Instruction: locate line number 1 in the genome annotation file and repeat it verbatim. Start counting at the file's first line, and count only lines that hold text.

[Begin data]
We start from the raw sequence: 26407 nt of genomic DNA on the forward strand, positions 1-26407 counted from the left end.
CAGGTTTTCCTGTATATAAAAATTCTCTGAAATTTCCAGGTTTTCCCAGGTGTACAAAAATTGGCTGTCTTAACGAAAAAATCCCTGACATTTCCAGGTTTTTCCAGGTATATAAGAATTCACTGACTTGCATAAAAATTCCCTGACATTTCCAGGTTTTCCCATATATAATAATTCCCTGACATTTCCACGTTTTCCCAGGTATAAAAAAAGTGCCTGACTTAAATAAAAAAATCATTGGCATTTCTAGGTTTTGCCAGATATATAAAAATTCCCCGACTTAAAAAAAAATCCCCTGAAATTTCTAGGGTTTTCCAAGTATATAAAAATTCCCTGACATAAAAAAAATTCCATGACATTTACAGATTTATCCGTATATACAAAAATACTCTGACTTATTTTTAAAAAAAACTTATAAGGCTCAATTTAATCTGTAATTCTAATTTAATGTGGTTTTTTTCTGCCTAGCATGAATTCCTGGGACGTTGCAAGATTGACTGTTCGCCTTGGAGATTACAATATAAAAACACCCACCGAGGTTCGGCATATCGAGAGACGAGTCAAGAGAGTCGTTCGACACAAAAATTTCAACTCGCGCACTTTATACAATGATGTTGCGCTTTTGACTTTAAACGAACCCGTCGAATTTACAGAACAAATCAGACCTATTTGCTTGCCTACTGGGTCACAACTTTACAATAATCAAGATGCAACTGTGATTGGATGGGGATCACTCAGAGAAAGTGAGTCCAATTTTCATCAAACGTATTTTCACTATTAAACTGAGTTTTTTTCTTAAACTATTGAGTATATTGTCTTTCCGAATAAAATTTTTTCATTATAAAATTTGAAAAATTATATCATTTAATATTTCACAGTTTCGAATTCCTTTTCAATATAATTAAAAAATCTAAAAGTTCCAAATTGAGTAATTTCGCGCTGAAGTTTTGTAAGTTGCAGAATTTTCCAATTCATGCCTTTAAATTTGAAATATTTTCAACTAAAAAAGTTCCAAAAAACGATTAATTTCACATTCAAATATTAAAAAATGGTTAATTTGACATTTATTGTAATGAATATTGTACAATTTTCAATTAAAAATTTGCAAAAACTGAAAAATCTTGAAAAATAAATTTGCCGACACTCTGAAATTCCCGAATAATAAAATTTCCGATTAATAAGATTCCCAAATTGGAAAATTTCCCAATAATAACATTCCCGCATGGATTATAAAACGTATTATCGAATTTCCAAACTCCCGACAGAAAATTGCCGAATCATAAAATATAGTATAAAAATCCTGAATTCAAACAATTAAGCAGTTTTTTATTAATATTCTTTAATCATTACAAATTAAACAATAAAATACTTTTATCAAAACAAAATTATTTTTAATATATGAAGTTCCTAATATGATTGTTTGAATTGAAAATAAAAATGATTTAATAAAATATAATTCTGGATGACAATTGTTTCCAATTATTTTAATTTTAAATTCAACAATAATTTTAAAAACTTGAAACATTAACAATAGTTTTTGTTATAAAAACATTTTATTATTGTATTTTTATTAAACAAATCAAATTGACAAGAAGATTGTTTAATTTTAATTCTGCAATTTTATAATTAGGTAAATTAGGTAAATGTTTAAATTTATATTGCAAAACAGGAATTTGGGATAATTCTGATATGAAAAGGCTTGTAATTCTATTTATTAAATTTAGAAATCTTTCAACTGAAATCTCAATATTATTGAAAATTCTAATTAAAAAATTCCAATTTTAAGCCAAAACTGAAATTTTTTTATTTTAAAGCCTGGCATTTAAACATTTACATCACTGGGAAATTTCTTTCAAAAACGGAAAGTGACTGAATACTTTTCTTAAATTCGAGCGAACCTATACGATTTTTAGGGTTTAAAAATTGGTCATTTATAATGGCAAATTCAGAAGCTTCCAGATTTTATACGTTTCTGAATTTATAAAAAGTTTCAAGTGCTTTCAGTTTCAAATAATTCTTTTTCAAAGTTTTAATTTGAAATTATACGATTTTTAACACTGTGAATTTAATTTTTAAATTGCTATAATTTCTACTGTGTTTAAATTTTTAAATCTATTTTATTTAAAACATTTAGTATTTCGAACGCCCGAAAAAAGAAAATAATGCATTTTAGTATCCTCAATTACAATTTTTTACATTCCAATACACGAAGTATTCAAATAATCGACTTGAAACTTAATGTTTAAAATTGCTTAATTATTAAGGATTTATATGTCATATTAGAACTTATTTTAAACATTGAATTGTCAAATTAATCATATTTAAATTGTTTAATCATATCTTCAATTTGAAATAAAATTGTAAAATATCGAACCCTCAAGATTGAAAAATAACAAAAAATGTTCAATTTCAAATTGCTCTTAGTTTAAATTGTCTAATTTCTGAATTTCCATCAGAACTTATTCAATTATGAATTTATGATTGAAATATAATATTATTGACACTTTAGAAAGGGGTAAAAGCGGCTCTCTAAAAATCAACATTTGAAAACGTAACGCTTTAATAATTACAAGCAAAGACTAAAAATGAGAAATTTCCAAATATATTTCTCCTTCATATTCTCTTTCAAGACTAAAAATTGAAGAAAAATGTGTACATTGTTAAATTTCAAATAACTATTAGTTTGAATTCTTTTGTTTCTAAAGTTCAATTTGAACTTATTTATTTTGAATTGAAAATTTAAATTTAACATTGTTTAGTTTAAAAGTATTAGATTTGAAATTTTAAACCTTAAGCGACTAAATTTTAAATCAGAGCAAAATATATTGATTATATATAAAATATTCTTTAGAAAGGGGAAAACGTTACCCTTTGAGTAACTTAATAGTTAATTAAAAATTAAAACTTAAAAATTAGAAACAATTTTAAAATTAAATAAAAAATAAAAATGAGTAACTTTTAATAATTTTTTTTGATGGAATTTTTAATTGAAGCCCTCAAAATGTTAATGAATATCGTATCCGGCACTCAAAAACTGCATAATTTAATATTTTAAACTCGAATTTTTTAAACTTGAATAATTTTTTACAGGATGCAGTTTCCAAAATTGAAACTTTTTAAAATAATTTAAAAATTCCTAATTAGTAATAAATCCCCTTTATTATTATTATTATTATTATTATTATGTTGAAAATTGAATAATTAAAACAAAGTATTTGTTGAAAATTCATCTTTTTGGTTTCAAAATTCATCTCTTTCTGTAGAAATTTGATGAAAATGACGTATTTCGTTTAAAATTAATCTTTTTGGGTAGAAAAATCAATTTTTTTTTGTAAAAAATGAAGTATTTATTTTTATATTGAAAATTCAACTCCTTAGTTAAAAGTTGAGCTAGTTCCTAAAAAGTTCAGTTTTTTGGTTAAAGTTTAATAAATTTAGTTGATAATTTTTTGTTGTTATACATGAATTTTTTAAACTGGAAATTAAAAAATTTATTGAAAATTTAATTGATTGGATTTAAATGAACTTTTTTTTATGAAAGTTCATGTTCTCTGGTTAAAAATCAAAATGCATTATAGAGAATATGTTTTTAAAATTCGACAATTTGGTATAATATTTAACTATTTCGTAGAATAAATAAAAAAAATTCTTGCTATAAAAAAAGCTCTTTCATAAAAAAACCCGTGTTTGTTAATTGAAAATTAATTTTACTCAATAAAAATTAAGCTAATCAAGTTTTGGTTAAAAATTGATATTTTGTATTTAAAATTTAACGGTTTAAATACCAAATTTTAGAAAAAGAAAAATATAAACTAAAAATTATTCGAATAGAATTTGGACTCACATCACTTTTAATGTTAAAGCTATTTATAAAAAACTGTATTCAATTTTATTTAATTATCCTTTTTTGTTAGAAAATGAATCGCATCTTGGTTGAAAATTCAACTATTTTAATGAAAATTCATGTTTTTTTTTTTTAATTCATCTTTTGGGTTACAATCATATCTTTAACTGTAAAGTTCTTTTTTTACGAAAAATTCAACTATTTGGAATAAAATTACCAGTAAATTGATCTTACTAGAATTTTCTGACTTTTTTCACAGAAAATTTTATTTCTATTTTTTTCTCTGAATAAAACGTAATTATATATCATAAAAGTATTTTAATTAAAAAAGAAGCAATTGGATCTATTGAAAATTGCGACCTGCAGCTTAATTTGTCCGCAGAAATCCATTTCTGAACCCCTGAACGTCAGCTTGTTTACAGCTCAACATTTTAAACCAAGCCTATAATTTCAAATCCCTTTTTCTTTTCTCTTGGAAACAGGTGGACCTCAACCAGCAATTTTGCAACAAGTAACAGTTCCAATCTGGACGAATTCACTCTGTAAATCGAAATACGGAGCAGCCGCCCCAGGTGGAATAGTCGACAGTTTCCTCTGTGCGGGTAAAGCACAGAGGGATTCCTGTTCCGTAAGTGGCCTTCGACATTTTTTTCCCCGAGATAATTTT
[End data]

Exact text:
We start from the raw sequence: 26407 nt of genomic DNA on the forward strand, positions 1-26407 counted from the left end.